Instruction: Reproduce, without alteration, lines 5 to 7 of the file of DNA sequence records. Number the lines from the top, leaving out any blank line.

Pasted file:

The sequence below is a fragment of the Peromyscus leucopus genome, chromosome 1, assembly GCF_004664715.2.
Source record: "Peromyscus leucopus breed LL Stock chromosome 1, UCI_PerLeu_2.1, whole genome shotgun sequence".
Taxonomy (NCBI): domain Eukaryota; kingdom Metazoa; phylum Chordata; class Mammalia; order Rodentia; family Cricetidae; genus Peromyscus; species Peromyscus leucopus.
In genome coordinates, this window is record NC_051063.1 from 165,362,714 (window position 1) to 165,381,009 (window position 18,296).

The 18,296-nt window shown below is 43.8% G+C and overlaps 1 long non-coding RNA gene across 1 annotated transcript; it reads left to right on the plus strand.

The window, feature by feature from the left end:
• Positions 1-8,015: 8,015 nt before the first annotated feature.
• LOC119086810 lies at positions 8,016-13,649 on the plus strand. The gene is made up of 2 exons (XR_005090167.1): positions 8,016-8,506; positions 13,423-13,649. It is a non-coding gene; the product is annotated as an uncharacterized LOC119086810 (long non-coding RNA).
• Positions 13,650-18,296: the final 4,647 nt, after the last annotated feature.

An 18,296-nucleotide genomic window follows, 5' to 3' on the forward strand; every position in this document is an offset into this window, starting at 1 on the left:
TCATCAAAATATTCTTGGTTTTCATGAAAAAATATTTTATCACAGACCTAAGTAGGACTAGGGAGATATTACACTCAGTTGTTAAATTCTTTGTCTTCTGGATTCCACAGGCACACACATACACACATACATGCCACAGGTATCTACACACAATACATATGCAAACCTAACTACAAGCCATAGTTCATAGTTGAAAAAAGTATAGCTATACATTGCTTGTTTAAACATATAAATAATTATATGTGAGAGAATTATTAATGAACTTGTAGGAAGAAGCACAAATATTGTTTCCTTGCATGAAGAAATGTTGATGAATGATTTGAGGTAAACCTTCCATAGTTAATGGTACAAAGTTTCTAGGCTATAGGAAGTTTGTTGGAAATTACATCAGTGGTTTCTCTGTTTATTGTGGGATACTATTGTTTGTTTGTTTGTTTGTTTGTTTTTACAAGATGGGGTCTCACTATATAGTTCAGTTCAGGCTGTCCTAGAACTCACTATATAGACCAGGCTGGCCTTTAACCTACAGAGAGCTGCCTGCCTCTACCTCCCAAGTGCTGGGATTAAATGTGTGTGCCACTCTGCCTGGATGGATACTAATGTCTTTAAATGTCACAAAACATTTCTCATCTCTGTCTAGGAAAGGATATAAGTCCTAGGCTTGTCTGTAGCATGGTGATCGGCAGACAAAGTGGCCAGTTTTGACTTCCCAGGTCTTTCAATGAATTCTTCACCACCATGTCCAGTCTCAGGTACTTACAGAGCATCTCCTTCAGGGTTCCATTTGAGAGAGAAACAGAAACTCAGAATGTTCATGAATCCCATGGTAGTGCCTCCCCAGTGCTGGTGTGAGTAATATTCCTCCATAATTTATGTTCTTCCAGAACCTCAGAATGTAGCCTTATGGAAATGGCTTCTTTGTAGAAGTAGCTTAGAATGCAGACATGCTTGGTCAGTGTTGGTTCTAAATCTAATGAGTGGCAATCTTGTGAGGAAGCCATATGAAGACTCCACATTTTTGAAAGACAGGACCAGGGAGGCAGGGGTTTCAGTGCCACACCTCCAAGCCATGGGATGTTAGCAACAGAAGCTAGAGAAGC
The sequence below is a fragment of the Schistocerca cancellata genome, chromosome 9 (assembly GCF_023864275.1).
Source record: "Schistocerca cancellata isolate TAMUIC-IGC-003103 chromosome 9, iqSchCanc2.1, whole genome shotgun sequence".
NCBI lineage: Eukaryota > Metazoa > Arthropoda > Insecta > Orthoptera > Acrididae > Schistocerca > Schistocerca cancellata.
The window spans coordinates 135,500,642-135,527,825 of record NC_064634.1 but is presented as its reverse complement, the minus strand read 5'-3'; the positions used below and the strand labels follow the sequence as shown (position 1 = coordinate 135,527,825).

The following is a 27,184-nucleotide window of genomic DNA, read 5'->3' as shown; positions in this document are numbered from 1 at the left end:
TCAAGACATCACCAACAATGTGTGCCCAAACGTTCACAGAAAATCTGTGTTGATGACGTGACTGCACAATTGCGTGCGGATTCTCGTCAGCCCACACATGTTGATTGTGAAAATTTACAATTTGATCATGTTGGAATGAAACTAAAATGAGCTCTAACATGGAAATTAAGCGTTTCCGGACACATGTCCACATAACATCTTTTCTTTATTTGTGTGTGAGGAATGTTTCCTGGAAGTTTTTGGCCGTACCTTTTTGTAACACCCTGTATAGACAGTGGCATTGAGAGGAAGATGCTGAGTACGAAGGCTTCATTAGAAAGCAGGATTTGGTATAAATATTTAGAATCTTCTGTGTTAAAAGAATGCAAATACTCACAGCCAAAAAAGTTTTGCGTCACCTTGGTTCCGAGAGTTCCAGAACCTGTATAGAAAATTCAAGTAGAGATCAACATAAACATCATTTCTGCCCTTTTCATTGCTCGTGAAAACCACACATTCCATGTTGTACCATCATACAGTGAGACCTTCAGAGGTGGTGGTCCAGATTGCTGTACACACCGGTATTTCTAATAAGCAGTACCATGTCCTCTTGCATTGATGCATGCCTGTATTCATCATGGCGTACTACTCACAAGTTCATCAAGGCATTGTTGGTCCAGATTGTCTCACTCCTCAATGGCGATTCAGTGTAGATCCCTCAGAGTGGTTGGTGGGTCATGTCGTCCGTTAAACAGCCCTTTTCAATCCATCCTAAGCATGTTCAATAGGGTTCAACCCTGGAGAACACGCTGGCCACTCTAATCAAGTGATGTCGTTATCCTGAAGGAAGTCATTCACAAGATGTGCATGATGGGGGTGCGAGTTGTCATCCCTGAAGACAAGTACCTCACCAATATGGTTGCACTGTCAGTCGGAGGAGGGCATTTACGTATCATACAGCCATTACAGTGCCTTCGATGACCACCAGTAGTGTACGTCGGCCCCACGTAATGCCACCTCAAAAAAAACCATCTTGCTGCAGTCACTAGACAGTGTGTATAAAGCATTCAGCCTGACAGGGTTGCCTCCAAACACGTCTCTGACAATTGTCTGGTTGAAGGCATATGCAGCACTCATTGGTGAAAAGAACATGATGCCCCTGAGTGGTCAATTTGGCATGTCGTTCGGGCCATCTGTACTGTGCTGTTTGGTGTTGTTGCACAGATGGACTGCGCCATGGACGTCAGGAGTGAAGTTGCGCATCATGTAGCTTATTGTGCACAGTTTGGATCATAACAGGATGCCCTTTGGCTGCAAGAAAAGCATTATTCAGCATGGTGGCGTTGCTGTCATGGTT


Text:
The 18,296-nt window shown below is 43.8% G+C and overlaps 1 long non-coding RNA gene across 1 annotated transcript; it reads left to right on the plus strand.

The window, feature by feature from the left end:
• Positions 1-8,015: 8,015 nt before the first annotated feature.